I remember feeling that I was missing everything. I was missing my daughter’s development. I was missing out on life. I was missing. Where was I? 

And everybody else seemed oblivious. Other people with children seemed like they could cope just fine. Why was I so weak?

There was no ’me’ anymore- just a void. Was this what life would be from now on? 

The problem with this way of thinking is that the focus and obsession is very much on protecting the self whilst constantly trying to locate this self.  The sense of self is easily lost in circumstances, like becoming a new parent, where roles and identities have shifted. Especially when all one’s focus is on trying to keep someone else alive and happy. 

Empathy seemed to overwhelm me so easily. I have always found it difficult to bear other people’s problems. I always want to help, yet other people’s difficulties weigh on me so heavily that I become obsessed by them and feel like I am being dragged down and swallowed whole. I take on the stress and pain. So I attempted to stay away from everyone besides my child and husband. Other people seemed to make me feel smaller and more useless. They seemed to completely drain me. Even less of me left. I became very isolated.

Every time my child cried I would become confused and sad: taking on her emotions until I had relieved the issue. If she had been hungry and then fed I would feel satisfied and fed – even if I hadn’t had any food all day. Then she would cry about something else and the panic would spread through my whole body until I had changed her nappy – relief. Where was I?

Anybody else who expected something of or from me or needed me in any way became a huge burden. I was not coping. 

Coping

My husband, who is a very rational en calm person, took me to see a psychologist. This helped immensely. Her advice and care was priceless. She gave me some guidelines to follow. These were difficult for me at the time but I followed them:

My daughter was moved to her own bed in her own room.

No baby monitor.

I wore earplugs.

My husband took responsibility for my daughter during the night.

This had an enormous impact on my mental wellbeing. Suddenly I was forced to give over responsibility and I could feel the relief. It was important to sleep. And the psychologist kept reminding me that my daughter needed me to be sane more than she needed me to be hyper vigilant. She was fine. I wasn’t.

It seemed to take forever but eventually I was sleeping some hours at night. This made an incredible difference.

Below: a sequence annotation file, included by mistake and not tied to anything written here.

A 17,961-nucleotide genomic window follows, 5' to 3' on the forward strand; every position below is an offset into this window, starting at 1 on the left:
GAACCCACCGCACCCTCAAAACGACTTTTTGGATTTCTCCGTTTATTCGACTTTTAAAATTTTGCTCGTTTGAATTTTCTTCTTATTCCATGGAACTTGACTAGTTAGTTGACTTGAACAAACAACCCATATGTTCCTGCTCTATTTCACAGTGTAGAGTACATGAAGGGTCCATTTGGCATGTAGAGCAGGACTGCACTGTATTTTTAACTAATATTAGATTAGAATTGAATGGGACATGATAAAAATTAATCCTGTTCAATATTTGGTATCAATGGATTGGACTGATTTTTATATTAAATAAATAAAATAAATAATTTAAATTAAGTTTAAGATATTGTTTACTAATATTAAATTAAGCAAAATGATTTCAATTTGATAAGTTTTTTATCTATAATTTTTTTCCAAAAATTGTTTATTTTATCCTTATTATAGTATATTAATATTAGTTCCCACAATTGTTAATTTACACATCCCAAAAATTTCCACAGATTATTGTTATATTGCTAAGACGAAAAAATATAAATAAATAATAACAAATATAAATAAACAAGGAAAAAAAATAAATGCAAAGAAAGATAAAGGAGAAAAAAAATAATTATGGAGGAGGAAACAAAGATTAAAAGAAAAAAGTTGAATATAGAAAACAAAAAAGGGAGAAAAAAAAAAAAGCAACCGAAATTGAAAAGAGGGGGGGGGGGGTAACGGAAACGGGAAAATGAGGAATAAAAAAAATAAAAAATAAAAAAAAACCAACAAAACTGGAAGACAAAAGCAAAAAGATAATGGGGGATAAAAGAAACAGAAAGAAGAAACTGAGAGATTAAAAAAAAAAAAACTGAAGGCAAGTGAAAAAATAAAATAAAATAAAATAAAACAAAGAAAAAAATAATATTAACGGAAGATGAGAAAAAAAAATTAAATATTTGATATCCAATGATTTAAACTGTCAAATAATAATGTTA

Unfortunately seeing a psychologist was not a financially sustainable route. And I still found myself dwelling on my weakness more and more. My anxiety has always been out of control but now it was taking over. How would my daughter become a strong independent woman if her mother was this ‘pathetic’?

Needless to say, I had to break free from this mental trap. If not for mine, then for my daughter’s sake. 

Finding the self

Out of sheer desperation I wondered whether a self-help strategy could work? After all: we have so much information at our fingertips.  I would not, however, try things that had no scientific basis. So I started investigating Positive Psychology. This opened up some new insights into my state of mind. Somehow I would have to change my cognitive default setting. Slowly I started working on viewing things differently and on being who I wanted to be. 

My daughter had to see that it is possible to follow one’s dreams and that this meant working at it no matter the obstacles.

My obstacle was (and still is) my critical inner monologue. I realised that I never judge other people as negatively as I would myself -in fact – I hardly ever judge others at all. It would completely stifle my work. When painting, to shut my inner voice up, I then started listening to lectures on interesting topics. This would keep my mind occupied. Suddenly I could work again.

My parents started babysitting my daughter two days a week. So I was relying on ’my community’ for the first time and not trying to do it all alone. Suddenly I had some space and time. Audiobooks and lectures occupied my mind and I worked. Things were looking up. But I was still petrified of my inner critic.

Being a failure in my daughter’s eyes was unacceptable. 

This drove me to keep trying and seeking and reading. I read and listened obsessively. 

Gratitude

The first thing I tried was a gratitude journal. This is an amazing way of forcing yourself to focus (however briefly) on the good things in your life (however small). I became more and more grateful and noticed things outside myself. I was so grateful to my husband, my child, my parents. And this mindset has grown ever since. 

Letting go of self

One of the topics that kept coming up in my research on happiness was Mindfulness. I started listening to this course: 

Practicing Mindfulness: An Introduction to Meditation

The research on meditation gripped me. Here was something that could be practiced in a secular way and seemed to be able to satisfy a spiritual need I had always had. It also had very strong scientific support in helping people cope with all manner of mental states. Could I do this?